Free from cell phones and BlackBerries – the little known malaria-free Eastern Cape of South Africa is an eclectic winter getaway.
Johannesburg is now easily accessible via South African Airways directly from Dulles, and the comfortable flight will provide plenty of time to slow down before you land in this part of the world. With a short connecting flight to Port Elizabeth – on the Indian Ocean – then an hour drive from the airport, many of the dozen or more private game reserves are within range.
All play host to the hallowed “Big Five” of gaming: lions, elephants, rhinos, leopards, and buffalo. “It gets down to a malaria choice,” said South African-born, Norman Pieters, president, South African Airways Holidays, in Miami, FL. When I found out that these reserves not only offer excellent gaming, but are also malaria-free, it was an easy decision for me. Although malaria has been absent in the U.S. and Europe since the early 1950’s, this mosquito-borne disease still kills nearly one million people per year in Sub-Saharan Africa. However, because of its diverse climate and terrain, the Eastern Cape Province has never been affected by malaria – so moms, dads, and kids do not have to take preventative anti-malaria pills or sleep under mosquito-netting to experience the thrill of spotting magnificent animals in their natural habitat.
“You can see the ‘Big Five,’ but these reserves are in their infancy,” Pieters, a veteran gamer, told me. This is because indigenous animals and vegetation have been relocated from the more established reserves to these newer private ones. It takes years of breeding to build them up and balance the reserve.
Listening, looking for big game
I find myself sipping hot tea while looking out over the porch of my cabin at Pumba Private Game Reserve in Walmer, Port Elizabeth – only 12 miles from historical Grahamstown. Pumba, however, takes the idea of a Safari lodge to another level by offering modern luxury in the midst of the bush. Each of the eight cabins has an individual outdoor plunge pool on a private terrace overlooking Lake Kariega. Every detail has been considered to cater to visitors: even electrical adapters for every country are built into the wall.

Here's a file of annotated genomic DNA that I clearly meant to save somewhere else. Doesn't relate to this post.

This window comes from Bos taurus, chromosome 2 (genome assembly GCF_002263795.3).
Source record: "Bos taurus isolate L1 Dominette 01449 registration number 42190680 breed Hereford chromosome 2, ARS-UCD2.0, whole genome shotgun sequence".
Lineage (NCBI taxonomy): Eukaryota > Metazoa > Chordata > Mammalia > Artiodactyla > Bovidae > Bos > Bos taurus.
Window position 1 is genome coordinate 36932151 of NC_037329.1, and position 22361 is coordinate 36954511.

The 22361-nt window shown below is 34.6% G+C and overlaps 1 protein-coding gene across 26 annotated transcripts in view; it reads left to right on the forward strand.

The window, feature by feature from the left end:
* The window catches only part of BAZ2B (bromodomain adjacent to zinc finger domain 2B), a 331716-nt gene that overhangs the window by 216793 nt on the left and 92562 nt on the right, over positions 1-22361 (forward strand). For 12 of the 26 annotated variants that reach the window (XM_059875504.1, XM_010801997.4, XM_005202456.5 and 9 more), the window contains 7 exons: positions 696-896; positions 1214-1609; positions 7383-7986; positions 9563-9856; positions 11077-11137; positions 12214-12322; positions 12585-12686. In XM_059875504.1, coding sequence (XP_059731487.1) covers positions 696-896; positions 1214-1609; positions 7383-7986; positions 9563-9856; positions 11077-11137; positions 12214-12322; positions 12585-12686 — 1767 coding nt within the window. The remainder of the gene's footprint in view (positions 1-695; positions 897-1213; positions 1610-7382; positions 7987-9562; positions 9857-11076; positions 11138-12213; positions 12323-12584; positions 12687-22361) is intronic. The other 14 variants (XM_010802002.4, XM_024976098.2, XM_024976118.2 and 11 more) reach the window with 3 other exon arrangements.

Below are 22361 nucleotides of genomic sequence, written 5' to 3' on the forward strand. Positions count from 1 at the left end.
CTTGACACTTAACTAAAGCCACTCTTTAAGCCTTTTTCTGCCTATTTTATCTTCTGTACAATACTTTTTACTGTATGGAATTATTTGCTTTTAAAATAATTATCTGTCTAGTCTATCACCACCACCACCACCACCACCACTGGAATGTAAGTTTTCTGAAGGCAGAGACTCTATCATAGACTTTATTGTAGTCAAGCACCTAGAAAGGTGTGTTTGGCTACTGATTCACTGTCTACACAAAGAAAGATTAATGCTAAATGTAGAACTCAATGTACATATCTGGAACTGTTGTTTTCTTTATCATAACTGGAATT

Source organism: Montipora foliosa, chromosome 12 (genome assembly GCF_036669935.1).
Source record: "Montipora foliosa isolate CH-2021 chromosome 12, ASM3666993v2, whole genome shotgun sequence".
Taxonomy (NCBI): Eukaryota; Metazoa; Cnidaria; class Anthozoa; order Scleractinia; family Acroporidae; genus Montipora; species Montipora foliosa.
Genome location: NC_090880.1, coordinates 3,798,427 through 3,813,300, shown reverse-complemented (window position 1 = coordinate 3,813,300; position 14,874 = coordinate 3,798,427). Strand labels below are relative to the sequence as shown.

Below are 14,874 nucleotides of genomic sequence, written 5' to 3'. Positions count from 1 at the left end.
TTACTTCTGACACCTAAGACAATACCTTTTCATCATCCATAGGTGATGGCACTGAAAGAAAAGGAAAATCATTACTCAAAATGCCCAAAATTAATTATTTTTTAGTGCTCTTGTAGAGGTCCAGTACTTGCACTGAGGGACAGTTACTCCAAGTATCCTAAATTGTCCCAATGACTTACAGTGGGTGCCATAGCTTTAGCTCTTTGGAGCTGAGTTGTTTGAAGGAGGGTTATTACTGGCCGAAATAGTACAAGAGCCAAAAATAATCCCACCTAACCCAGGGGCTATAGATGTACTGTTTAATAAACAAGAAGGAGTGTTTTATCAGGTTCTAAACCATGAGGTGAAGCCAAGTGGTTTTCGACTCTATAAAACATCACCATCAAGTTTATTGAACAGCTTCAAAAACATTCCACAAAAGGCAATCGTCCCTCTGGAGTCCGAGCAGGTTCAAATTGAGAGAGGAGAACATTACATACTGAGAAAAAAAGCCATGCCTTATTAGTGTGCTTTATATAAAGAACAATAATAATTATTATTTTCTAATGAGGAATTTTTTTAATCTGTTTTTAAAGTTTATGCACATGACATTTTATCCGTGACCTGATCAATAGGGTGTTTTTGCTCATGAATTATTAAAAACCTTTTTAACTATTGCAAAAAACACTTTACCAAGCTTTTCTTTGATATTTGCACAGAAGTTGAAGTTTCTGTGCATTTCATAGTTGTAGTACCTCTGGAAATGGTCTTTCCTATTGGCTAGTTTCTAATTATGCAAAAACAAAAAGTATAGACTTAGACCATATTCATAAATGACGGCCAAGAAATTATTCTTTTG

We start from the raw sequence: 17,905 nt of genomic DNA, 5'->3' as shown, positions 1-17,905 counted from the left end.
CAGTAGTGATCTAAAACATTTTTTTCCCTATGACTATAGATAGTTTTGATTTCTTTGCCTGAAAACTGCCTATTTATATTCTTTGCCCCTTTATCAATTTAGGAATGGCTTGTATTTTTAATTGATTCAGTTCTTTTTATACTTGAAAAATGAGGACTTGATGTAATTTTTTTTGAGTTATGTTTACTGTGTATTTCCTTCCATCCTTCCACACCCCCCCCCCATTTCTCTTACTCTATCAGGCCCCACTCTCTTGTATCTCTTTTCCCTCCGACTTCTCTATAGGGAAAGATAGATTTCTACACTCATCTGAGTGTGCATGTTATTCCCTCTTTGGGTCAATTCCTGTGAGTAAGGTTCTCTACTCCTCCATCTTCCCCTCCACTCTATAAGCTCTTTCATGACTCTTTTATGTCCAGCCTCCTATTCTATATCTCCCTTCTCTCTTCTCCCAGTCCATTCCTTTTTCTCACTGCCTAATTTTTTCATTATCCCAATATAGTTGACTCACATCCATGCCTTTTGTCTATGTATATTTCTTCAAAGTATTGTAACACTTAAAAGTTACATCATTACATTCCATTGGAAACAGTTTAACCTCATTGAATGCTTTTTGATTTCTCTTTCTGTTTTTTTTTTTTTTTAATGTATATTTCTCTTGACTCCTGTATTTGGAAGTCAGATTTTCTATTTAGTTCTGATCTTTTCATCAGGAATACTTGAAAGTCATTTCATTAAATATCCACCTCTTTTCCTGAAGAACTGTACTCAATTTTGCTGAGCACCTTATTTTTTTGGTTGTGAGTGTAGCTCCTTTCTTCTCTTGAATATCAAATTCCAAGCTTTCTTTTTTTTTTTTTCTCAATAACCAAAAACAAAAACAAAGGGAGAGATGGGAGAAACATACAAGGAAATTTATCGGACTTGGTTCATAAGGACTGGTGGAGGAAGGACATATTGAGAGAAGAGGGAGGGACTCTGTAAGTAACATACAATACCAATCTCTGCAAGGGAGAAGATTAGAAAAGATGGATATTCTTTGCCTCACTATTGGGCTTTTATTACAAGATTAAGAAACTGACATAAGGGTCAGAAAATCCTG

Not only are the accommodations luxurious, but the scenery is breathtaking. In the distance, a herd of giraffes drink at the shores of the lake, their long necks cutting through the morning mist. As I rise from my bed – I prepare myself for my first game drive. We were advised to wear neutral colors so as to be safely camouflaged in the open-roofed Land Rover.
Exploring the bush
Rangers conduct game drives twice a day – both in the early morning and at dusk – when it’s slightly cooler and the animals become more visible. We began our brisk early morning drive in the hope of a lion sighting. Although wild game is the big “get” on a safari, the wild herbs, cacti, and eucalyptus are not to be overlooked.
We learn from our ranger, Graham, a hulking blond from Capetown, that the female hippo is the only confrontational animal and is therefore the most dangerous. “They’ll go after you. Other animals won’t.”
We spot a three-year old lioness on the horizon. All of the other animals on the grassy plain turn and face her, standing at attention. “She’s on the hunt,” says Graham. “Let’s give her some space.” We spot a second lioness making a kill. The baby wart hog, or pumba, is dangling from her mouth by its rear, she brings it over to our open vehicle. It is amazing to view this close up, although as an animal lover it’s not something I relished watching. “We want them to kill as they would in their natural environment,” explained Graham.
Ravenous feast, boasting on our finds
The sun is setting ahead as we spot more animals – a yellow mongoose and a graceful, relaxed giraffe. We spot three white rhinos. As we get closer, you can see their square lips which operate like a lawn mower. The afternoon drive is four hours, and we’re both exhausted and exhilarated from the wind blowing dust in our faces while staying alert to spot game.
Later, back at Pumba, we are hungry and dine on Karoo lamb and South African Stellenbosch Pinotage as we brag about our lion sighting to other guests. I soon learned that mealtime conversation centers on close encounters with South African wildlife: “How many of the ‘Big Five’ did you spot today?” It’s a competition among the rangers and the guests. After dinner, a ranger escorts each of us to our respective cabins with the promise of a 4 a.m. wake-up call for the morning game drive.
No two drives are the same so I look forward to each one. That’s why those who engage in the sport return time and time again. Once you stay at a fancy cabin in the bush and see incredible animals in their natural environment, you’ll never again view a zoo in the same way.
For more information, contact:
South African Airways
Pumba Private Game Reserve and Safari Lodge
Port Elizabeth, South Africa
P: (27) 46.603.2000